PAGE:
Twenty-five years ago, during the last beetle epidemic, ethylene dibromide (EDB) was used by the Forest Service on its property in Summit County to kill the insects. And unacceptable levels of the substance — banned by the Environmental Protection Agency in 1984 for most uses — showed up recently in a test well on the Frisco peninsula.

“(EDB) was the chemical of choice the last time the pine beetle came through,” said Dave Koop, Frisco’s water operations foreman.

According to Koop, wholesale spraying of EDB settled deep in the alluvial soil on the peninsula. The substance will eventually degrade naturally, but its continued presence after 20 years is a sobering reminder of potential effects of chemical use.

“I hope in treating this latest round of bugs, we haven’t caused new problems,” he added.

Harriet Hamilton can be reached at (970) 668-4651, or at

Carbaryl facts
An organic insecticide in use since 1958.
Product names include Sevin, Adios, Carbamec, and Slam.
Commonly used on apples, pecans, grapes, citrus, and asparagus.
Benign to birds, but acutely toxic to honeybees and aquatic insects.
For local disposal of carbaryl, contact Summit County’s Household Hazardous Waste Collection Program at (970) 468-9263.

NOTE: Please limit your comments to 500 words. The system will not recognize formatting such as italics, underlines, or bold.

 By posting you agree to the terms and conditions

March 21, 2008 - DOW restocks Summit Lake after sucker problems
March 21, 2008 - Deputies investigate killing of 30 bison on Park County ranch
March 19, 2008 - Lake County asks for more study of leaking drainage tunnel
March 19, 2008 - Leaking tunnel almost considered Superfund site
March 19, 2008 - What is a Superfund?
March 19, 2008 - Pennsylvania Mine could become Superfund site
March 17, 2008 - Forest Service land eyed for housing
March 17, 2008 - Acting ranger deals with Summit's big issues
March 17, 2008 - Forest service budget cuts hit hard
March 17, 2008 - Acting ranger deals with big issues
March 13, 2008 - Feds reject most of Ritter's plan for Roan Plateau
March 12, 2008 - New bill offers incentives for beetle-kill removal
March 12, 2008 - Mountain lion spotted just west of Aspen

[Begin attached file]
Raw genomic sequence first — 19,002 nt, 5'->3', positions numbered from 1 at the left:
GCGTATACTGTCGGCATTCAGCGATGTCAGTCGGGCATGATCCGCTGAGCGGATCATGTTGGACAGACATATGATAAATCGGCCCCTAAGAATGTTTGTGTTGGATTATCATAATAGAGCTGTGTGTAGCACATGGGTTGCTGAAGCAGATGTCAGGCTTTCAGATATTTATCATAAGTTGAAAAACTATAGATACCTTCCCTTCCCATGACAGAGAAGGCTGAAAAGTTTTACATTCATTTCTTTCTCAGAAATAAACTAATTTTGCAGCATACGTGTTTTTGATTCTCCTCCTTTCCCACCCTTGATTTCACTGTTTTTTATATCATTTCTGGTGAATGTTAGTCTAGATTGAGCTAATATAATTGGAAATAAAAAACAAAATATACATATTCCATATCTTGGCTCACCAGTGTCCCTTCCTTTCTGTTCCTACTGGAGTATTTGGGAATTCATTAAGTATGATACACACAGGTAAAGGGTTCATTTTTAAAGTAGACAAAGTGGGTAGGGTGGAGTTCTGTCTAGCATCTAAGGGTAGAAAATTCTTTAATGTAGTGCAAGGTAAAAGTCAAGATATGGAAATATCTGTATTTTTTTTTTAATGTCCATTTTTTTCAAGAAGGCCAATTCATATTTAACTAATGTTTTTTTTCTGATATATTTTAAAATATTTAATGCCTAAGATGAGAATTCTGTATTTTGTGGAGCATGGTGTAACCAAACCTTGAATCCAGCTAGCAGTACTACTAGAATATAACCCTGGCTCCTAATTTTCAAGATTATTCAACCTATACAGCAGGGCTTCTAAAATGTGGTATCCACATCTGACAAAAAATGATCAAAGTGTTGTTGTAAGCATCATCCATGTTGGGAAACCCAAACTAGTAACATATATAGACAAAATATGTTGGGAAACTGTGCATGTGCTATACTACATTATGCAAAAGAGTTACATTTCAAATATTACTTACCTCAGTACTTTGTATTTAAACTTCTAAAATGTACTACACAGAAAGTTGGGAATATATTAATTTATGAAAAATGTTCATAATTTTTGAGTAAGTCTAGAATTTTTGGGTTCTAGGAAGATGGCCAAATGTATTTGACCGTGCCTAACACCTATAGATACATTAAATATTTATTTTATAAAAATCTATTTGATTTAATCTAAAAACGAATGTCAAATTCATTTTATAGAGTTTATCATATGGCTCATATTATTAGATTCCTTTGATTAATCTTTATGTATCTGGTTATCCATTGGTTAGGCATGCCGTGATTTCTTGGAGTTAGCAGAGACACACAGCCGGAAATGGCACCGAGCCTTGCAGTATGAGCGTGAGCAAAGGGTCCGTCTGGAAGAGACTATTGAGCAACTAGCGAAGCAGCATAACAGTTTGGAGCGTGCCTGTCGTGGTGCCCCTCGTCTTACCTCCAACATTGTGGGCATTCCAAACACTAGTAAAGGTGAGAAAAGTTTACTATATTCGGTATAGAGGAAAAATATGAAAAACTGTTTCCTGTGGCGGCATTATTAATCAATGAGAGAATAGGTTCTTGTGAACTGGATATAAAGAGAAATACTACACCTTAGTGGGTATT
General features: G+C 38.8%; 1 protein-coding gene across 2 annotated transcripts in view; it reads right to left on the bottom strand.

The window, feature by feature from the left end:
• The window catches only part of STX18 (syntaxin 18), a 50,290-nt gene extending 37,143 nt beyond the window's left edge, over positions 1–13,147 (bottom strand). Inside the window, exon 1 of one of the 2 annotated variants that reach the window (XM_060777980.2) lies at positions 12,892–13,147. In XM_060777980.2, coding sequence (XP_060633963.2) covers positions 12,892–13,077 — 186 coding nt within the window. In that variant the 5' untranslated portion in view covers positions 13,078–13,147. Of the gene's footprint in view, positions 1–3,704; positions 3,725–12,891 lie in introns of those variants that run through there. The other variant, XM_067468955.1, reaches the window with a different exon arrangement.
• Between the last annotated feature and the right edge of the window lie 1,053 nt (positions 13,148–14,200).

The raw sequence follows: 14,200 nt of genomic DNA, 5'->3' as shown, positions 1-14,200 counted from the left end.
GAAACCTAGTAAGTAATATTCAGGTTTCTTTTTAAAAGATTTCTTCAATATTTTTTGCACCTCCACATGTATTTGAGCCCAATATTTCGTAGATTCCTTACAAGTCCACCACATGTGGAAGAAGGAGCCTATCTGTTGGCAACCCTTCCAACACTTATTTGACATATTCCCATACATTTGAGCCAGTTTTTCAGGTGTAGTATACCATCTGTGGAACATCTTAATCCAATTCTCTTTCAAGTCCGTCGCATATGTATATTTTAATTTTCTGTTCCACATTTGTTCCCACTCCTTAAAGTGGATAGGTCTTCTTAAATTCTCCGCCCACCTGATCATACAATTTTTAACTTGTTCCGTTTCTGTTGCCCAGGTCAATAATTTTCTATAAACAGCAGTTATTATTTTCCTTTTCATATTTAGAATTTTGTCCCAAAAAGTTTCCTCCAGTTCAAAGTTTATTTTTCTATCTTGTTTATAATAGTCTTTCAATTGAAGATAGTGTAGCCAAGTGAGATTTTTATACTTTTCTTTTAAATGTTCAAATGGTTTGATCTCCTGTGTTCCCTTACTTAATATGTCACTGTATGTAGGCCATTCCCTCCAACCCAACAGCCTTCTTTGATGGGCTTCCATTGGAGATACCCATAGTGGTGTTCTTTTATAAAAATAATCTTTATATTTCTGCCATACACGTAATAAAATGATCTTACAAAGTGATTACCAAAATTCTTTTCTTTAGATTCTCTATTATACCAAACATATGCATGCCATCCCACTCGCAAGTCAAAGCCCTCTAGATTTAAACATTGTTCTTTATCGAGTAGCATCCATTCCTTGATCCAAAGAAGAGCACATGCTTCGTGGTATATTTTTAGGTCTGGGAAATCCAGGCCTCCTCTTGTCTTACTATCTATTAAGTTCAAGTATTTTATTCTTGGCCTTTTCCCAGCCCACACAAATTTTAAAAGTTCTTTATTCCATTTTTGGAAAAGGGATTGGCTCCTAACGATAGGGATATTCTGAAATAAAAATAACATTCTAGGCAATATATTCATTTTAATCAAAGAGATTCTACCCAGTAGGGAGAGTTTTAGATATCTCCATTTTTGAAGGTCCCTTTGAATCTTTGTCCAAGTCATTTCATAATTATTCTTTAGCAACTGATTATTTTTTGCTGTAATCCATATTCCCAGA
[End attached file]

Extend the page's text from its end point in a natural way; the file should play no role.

March 12, 2008 - Denver to measure how city driving style affects greenhouse gases
March 11, 2008 - Few issues more complicated than deciding how to share water
March 11, 2008 - Feds: Colorado’s lynx don't need critical habitat
March 10, 2008 - Coalition hopes to add 700,000 acres of wilderness in Colorado
March 8, 2008 - Environmentalists urge end to federal predator-control program
March 8, 2008 - Copper, Frisco employees launch green giving program
March 7, 2008 - Colorado drilling applications soar
March 7, 2008 - Forest Service boss calls for penalties for roadless states
March 7, 2008 - Forest fines increase, but will they work?
March 5, 2008 - Lake County government defends emergency response
March 5, 2008 - Forest Health Task Force talks beetles Thursday
March 5, 2008 - Leadville mine threat was overstated
March 5, 2008 - County adopts control of Summit wetlands
March 4, 2008 - Vail Mountain won’t inject its trees
March 1, 2008 - Vail Resorts to try injecting beetle trees
February 29, 2008 - BLM seeks nominees for several Resource Advisory Council seats
February 29, 2008 - Forest Service increases fines for forest infractions
February 29, 2008 - Enviros: EPA action on auto emissions ties Colorado's hands
February 29, 2008 - EPA releases justification for denying Cal greenhouse gas waiver
February 28, 2008 - Division of Wildlife sends out moose alert
February 26, 2008 - DOW still hoping to halt drilling in New Castle wildlife habitat
February 26, 2008 - County gives nod to Keystone land trade
February 21, 2008 - Gray wolves in Northern Rockies coming off endangered list
February 20, 2008 - Commissioners to comment on Peak 6 expansion
February 20, 2008 - EPA raises concerns about Colorado's roadless plan
February 20, 2008 - Report: stressed Colorado forests need to be managed
February 20, 2008 - Drugged moose carried through Vail house
February 19, 2008 - Will Reclamation take responsibility?
February 17, 2008 - Lynx sightings increase in Tenmile Range
February 16, 2008 - Starving deer will soon be fed in Eagle County
February 15, 2008 - Gov. Ritter asks Bush to act on Leadville mine threat
February 14, 2008 - Frisco moves on peninsula plans
February 14, 2008 - Mine contamination rings alarms in Leadville
February 13, 2008 - Researchers: Key Western storage reservoirs could be all dry by 2021
February 12, 2008 - State, fed agencies outline a plan to fight bark beetles
February 12, 2008 - Energy is complex—conserving it isn’t
February 10, 2008 - Agencies ponder Lower Blue usage cap


Privacy Policy | Advertise | Contact Us | Archives | Classifieds | Subscribe | Site Map | RSS Feeds Add to My Yahoo!

Visit our other news and portal sites.
All contents © Copyright 2008
Summit Daily - 40 West Main Street - Frisco, CO 80443
P.O. Box 329 · Frisco, CO 80443-0329